• Instilling the belief that the goal of answering the question is attainable and worthwhile and can even be “cool”.  

In an effective classroom an observer may see the student

  • Solving the problem themselves and not just “mimicking” the procedure shown to them by others.
  • Challenging themselves to investigate a meaningful question.
  • Sharing their ideas with each other and as a group
  • Using various ways to show their work
  • Conducting an experiment by analysing data and coming to a conclusion
  • Are using calculators where appropriate
  • Using manipulatives to engage in problem solving to help form a concrete understanding of the concept where needed.

The National Center for Educational Achievement (NCEA, 2009) examined higher performing schools in five states (California, Florida, Massachusetts, Michigan, and Texas) and determined that in terms of instructional strategies, higher performing middle and high schools use mathematical instructional strategies that include classroom activities which:

  • Have a high level of student engagement
  • Demand higher-order thinking
  • Follow an inquiry-based model of instruction – including a combination of cooperative learning, direct instruction, labs or hands-on investigations, and manipulatives
  • Connect to students’ prior knowledge to make meaningful real-world applications
  • Integrate literacy activities into the courses – including content-based reading strategies and academic vocabulary development

Additionally, NCEA researchers found that it was important for teachers to create classrooms that foster an environment where students “feel safe trying to answer questions, make presentations, and do experiments, even if they make a mistake” (p. 24).

In summary, while both methods are important, teachers must reach students where they are and in the method that works best for each of their students.  While procedural learning is important to learn math facts and algorithms, students still need to be challenged, allowed to learn by exploring, and encouraged to keep trying knowing that math is meaningful and a huge part of the environment around us everyday.

References

The Education Alliance. (2006). Closing the Achievement Gap: Best Practices in Teaching Mathematics. Charleston, WV: The Education Alliance.

Grouws, D. (2004). “Chapter 7: Mathematics.” In Cawelti, G, ed., Handbook of Research on Improving Student Achievement. Arlington, VA: Educational Research Service.

National Center for Educational Achievement. (2009). Core Practices in Math and Science: An Investigation of Consistently Higher Performing Schools in Five States.  Austin, TX: National Center for Educational Achievement.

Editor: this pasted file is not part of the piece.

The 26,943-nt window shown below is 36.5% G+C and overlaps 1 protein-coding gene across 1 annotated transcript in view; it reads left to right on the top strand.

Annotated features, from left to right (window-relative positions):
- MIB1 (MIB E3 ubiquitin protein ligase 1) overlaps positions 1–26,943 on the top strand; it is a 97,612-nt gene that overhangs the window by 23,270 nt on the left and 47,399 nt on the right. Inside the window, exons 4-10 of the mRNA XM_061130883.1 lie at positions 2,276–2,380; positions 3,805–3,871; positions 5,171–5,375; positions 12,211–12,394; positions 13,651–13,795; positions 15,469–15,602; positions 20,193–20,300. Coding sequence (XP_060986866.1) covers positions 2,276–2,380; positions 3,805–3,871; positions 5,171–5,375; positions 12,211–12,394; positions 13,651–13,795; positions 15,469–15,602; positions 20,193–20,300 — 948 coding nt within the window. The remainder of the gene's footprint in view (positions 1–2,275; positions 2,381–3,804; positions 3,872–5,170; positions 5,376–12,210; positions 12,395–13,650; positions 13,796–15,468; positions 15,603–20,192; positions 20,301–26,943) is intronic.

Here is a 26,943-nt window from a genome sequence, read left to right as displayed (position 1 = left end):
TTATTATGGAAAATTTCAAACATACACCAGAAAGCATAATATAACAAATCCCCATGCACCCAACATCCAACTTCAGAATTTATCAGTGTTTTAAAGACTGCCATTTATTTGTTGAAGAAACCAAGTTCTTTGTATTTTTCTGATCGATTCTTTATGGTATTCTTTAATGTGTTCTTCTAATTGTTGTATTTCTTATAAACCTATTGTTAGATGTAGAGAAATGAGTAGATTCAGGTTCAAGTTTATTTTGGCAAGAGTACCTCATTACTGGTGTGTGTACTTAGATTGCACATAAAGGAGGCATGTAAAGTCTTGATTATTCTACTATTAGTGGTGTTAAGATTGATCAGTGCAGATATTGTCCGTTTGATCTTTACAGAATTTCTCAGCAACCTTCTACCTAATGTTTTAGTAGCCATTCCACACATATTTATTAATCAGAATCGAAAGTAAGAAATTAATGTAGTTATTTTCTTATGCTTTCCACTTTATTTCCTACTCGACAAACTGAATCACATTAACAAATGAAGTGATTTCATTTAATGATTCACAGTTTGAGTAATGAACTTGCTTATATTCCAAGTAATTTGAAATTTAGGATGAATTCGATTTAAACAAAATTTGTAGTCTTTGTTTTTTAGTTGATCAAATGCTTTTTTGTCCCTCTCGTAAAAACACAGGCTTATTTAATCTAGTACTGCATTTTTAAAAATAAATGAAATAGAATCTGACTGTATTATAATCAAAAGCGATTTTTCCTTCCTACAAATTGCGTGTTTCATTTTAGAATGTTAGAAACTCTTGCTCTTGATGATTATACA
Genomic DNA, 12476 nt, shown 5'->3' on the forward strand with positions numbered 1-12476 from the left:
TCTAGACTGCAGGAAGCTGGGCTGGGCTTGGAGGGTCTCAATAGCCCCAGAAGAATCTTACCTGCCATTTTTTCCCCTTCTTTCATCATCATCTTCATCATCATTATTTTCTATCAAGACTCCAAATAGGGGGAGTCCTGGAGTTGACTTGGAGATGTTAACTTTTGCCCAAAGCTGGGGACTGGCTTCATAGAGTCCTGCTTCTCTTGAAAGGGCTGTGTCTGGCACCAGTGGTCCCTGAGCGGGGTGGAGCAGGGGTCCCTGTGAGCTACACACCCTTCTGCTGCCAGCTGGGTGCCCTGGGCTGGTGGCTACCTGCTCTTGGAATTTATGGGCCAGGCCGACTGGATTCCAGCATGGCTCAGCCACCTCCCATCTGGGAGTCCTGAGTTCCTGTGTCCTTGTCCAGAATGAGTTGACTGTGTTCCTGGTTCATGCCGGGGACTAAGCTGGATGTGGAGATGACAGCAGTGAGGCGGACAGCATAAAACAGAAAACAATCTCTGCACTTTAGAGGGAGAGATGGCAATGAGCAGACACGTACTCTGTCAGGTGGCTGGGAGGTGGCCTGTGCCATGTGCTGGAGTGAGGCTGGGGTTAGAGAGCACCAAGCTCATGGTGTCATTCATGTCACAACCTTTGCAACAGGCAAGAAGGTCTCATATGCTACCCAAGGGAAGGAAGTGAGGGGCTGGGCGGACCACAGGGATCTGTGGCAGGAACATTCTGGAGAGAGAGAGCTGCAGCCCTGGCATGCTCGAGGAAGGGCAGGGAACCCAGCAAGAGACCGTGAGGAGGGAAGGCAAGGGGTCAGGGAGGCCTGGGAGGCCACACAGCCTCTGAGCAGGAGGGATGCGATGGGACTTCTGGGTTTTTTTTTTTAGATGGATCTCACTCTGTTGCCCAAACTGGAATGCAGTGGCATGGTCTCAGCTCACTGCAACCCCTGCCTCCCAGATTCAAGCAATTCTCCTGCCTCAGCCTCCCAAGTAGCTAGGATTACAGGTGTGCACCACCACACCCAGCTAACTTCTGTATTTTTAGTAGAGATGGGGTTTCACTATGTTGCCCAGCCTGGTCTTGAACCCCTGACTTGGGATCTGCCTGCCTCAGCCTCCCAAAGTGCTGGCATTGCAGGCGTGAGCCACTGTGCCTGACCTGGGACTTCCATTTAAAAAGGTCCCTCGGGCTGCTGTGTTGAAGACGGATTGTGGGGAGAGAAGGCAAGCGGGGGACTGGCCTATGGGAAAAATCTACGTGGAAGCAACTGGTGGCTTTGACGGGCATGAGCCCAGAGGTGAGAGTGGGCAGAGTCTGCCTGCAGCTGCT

Shellard, E. & Moyer, P.S. (2002). What Principals Need to Know about Teaching Math. Alexandria, VA: National Association of Elementary School Principals and Education Research Service.

How to Create an Anchor Activity Using a Tic/Tac/Toe Board

Thursday, February 25th, 2016

AUTHOR: Virginia Keasler and Mary Headley, Math Specialists

How do we teach math to the wide range of diverse learners in today’s classroom? It is often difficult to match the readiness levels of every student and knowing where to start can be a challenge. Consider starting simple and celebrating successes along the way. Anchor activities can help you reach the diverse population in your classroom.

What are anchor activities? These activities are used for students to extend learning at their level. Student choice within these activities allows for students to apply and experience the learning in a variety of ways.These ongoing assignments are considered independent work and can be something students are working on for the next two weeks or something due in a few days. While some students are working on anchor activities, the teacher can utilize small group instruction to work with students who need more help.

Tic/Tac/Toe Boards: The content for this anchor activity can be modified to meet the needs of students at varied levels. Teachers may use Tic/Tac/Toe boards for extension, assessment, or as homework choices for the week. On a Tic/Tac/Toe board, the teacher can strategically place activities to enable students to get a Tic/Tac/Toe that demonstrates their learning.

Helpful Hints for creating a Tic/Tac/Toe board:

  1. Determine the content/topic for the board.
  2. Brainstorm activities, assignments, and products for the content/unit you have chosen.
  3. Check TEKS alignment.
  4. Write ideas on post-it notes.
  5. Sort activities based on learning styles (verbal, auditory, kinesthetic, etc…)
  6. Place post-it notes on the Tic/Tac/Toe grid.
  7. Check the configuration for variety to achieve a Tic/Tac/Toe. Move as needed.
  8. Type idea onto the Tic/Tac/Toe grid.

The following table gives an example of a Tic/Tac/Toe board for reviewing a math unit:

Explain the math steps that you would use to solve a problem from this unit Solve two of the problems in the “extensions” station Using the “beat” of a popular song create your own math song. See the choice board station for rules
Create two word problems that go with the concepts in this unit Student Choice Activity (with teacher approval) Define the unit’s vocabulary words with your own form of graffiti
Complete one mini-project from the project board Develop a game using skills you have learned in this unit Research and write how these concepts might be used in the real world

Variations:

  • Allow student to complete any three tasks–even if it does not make a Tic/Tac/Toe
  • Assigns students task based on readiness
  • Create different choice boards based on readiness (Struggling students work with options on one choice board while more advanced students have different options.)
  • Create choice board options based on learning styles or learning preferences. For example a choice board could include three kinesthetic tasks, three auditory tasks, three visual tasks.

Author Rick Wormeli offers the following Tic/Tac/Toe board based on Gardner’s (1991) multiple intelligences.

Interpersonal Task Kinesthetic Task Naturalist Task
Logical Task Student Choice Intrapersonal Task
Interpersonal Verbal Task Musical Task Verbal Task

To access a blank choice board to use in your classroom click on the following link: Blank Choice Board

Reference:

Wormeli, Rick. Fair Isn’t Always Equal: Assessing & Grading in the Differentiated Classroom. Portland, ME: Stenhourse 2006, pages 65-66